Sevoflurane alkaline degradation occurs by two pathways. The first results from the loss of hydrogen fluoride with the formation of pentafluoroisopropenyl fluoromethyl ether, (PIFE, C 4 H 2 F 6 O), also known as Compound A, and trace amounts of pentafluoromethoxy isopropyl fluoromethyl ether, (PMFE, C 5 H 6 F 6 O), also known as Compound B. The second pathway for degradation of sevoflurane, which occurs primarily in the presence of desiccated CO 2 absorbents, is discussed later.
In the first pathway, the defluorination pathway, the production of degradants in the anesthesia circuit results from the extraction of the acidic proton in the presence of a strong base (KOH and/or NaOH) forming an alkene (Compound A) from sevoflurane similar to formation of 2-bromo-2-chloro-1,1- difluoro ethylene (BCDFE) from halothane. Laboratory simulations have shown that the concentration of these degradants is inversely correlated with the fresh gas flow rate (See Figure 1).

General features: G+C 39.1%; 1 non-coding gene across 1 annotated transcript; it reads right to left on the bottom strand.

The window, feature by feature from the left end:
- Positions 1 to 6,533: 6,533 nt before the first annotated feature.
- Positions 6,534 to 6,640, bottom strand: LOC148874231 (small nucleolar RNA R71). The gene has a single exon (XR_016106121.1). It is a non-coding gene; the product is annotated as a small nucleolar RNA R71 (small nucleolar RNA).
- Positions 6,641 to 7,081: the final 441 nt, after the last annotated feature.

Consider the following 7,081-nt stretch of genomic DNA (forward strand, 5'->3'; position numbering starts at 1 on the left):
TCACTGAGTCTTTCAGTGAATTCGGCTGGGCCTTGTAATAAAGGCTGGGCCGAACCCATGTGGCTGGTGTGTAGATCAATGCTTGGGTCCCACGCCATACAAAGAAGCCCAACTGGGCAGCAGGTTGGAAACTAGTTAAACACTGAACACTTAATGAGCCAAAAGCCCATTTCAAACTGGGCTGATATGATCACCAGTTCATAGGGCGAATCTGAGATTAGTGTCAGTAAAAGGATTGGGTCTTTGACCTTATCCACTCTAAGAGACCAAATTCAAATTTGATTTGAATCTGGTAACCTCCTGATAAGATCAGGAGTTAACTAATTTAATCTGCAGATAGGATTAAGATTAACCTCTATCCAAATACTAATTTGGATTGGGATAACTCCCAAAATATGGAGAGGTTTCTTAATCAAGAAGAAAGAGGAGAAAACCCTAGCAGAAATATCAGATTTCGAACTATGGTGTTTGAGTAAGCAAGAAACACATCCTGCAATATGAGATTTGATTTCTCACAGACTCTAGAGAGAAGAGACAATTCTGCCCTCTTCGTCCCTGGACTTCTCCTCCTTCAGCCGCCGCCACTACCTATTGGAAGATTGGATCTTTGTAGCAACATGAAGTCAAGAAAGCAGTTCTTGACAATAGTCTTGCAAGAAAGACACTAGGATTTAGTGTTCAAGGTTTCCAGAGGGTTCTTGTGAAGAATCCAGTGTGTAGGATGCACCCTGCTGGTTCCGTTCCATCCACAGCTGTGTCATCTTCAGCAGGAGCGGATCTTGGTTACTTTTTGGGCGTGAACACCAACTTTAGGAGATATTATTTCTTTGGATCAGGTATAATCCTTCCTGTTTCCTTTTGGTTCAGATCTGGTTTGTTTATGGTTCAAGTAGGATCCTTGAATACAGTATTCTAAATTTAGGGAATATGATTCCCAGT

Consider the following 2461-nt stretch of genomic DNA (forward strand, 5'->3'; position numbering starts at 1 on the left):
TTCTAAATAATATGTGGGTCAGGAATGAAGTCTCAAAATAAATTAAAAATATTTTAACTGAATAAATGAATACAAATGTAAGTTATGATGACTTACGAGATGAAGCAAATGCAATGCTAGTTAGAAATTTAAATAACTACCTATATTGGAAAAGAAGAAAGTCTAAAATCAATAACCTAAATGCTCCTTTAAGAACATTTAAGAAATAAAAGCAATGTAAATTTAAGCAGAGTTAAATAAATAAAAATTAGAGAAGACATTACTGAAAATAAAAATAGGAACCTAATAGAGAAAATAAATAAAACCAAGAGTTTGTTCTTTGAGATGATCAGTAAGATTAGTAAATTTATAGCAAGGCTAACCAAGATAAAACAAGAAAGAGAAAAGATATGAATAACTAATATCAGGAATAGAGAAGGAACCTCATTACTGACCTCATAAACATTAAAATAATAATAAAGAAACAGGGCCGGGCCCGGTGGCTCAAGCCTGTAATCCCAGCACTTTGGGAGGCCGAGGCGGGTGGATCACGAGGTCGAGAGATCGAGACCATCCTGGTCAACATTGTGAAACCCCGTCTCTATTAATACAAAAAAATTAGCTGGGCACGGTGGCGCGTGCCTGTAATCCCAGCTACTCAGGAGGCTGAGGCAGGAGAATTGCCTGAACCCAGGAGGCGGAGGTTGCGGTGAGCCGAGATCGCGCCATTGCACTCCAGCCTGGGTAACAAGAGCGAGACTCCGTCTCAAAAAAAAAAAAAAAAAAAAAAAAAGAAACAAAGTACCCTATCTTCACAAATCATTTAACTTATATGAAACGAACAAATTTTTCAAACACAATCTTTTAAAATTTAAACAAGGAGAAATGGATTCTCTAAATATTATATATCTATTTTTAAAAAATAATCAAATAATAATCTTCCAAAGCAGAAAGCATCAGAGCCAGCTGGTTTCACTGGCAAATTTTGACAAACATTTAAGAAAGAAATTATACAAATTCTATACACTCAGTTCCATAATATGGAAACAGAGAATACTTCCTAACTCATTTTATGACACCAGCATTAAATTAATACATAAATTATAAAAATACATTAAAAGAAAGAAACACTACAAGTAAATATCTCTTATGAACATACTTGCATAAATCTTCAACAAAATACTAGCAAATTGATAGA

Figure 1. Fresh Gas Flow Rate versus Compound A Levels in a Circle Absorber System
Since the reaction of carbon dioxide with absorbents is exothermic, the temperature increase will be determined by quantities of CO 2 absorbed, which in turn will depend on fresh gas flow in the anesthesia circle system, metabolic status of the patient, and ventilation. The relationship of temperature produced by varying levels of CO 2 and Compound A production is illustrated in the following in vitro simulation where CO 2 was added to a circle absorber system.
Figure 2. Carbon Dioxide Flow versus Compound A and Maximum Temperature